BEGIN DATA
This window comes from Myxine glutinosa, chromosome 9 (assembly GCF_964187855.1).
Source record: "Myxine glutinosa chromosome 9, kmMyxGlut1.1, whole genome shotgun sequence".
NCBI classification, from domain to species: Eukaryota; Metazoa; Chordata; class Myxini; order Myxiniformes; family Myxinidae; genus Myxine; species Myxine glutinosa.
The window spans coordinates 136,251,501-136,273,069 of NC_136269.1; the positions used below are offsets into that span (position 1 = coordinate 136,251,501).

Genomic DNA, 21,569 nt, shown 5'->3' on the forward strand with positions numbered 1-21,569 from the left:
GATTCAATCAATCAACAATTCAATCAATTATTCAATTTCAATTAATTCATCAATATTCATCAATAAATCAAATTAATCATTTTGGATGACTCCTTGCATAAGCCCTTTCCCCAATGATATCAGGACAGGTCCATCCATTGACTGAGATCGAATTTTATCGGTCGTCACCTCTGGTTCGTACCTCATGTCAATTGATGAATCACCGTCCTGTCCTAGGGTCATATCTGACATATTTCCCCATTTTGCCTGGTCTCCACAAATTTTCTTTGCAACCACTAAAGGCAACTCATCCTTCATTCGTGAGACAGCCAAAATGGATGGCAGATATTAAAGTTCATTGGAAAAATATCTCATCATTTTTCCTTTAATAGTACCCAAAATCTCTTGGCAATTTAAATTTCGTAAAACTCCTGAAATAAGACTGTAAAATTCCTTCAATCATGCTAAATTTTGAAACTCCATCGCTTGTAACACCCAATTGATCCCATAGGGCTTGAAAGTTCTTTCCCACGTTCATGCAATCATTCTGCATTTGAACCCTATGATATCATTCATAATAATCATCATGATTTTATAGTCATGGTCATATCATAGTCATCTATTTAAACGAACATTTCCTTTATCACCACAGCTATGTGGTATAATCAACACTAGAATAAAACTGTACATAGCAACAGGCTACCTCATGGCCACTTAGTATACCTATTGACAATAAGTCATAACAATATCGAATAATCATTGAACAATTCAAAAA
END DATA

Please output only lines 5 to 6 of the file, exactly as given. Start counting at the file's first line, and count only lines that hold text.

Genomic DNA, 21,569 nt, shown 5'->3' on the forward strand with positions numbered 1-21,569 from the left:
GATTCAATCAATCAACAATTCAATCAATTATTCAATTTCAATTAATTCATCAATATTCATCAATAAATCAAATTAATCATTTTGGATGACTCCTTGCATAAGCCCTTTCCCCAATGATATCAGGACAGGTCCATCCATTGACTGAGATCGAATTTTATCGGTCGTCACCTCTGGTTCGTACCTCATGTCAATTGATGAATCACCGTCCTGTCCTAGGGTCATATCTGACATATTTCCCCATTTTGCCTGGTCTCCACAAATTTTCTTTGCAACCACTAAAGGCAACTCATCCTTCATTCGTGAGACAGCCAAAATGGATGGCAGATATTAAAGTTCATTGGAAAAATATCTCATCATTTTTCCTTTAATAGTACCCAAAATCTCTTGGCAATTTAAATTTCGTAAAACTCCTGAAATAAGACTGTAAAATTCCTTCAATCATGCTAAATTTTGAAACTCCATCGCTTGTAACACCCAATTGATCCCATAGGGCTTGAAAGTTCTTTCCCACGTTCATGCAATCATTCTGCATTTGAACCCTATGATATCATTCATAATAATCATCATGATTTTATAGTCATGGTCATATCATAGTCATCTATTTAAACGAACATTTCCTTTATCACCACAGCTATGTGGTATAATCAACACTAGAATAAAACTGTACATAGCAACAGGCTACCTCATGGCCACTTAGTATACCTATTGACAATAAGTCATAACAATATCGAATAATCATTGAACAATTCAAAAA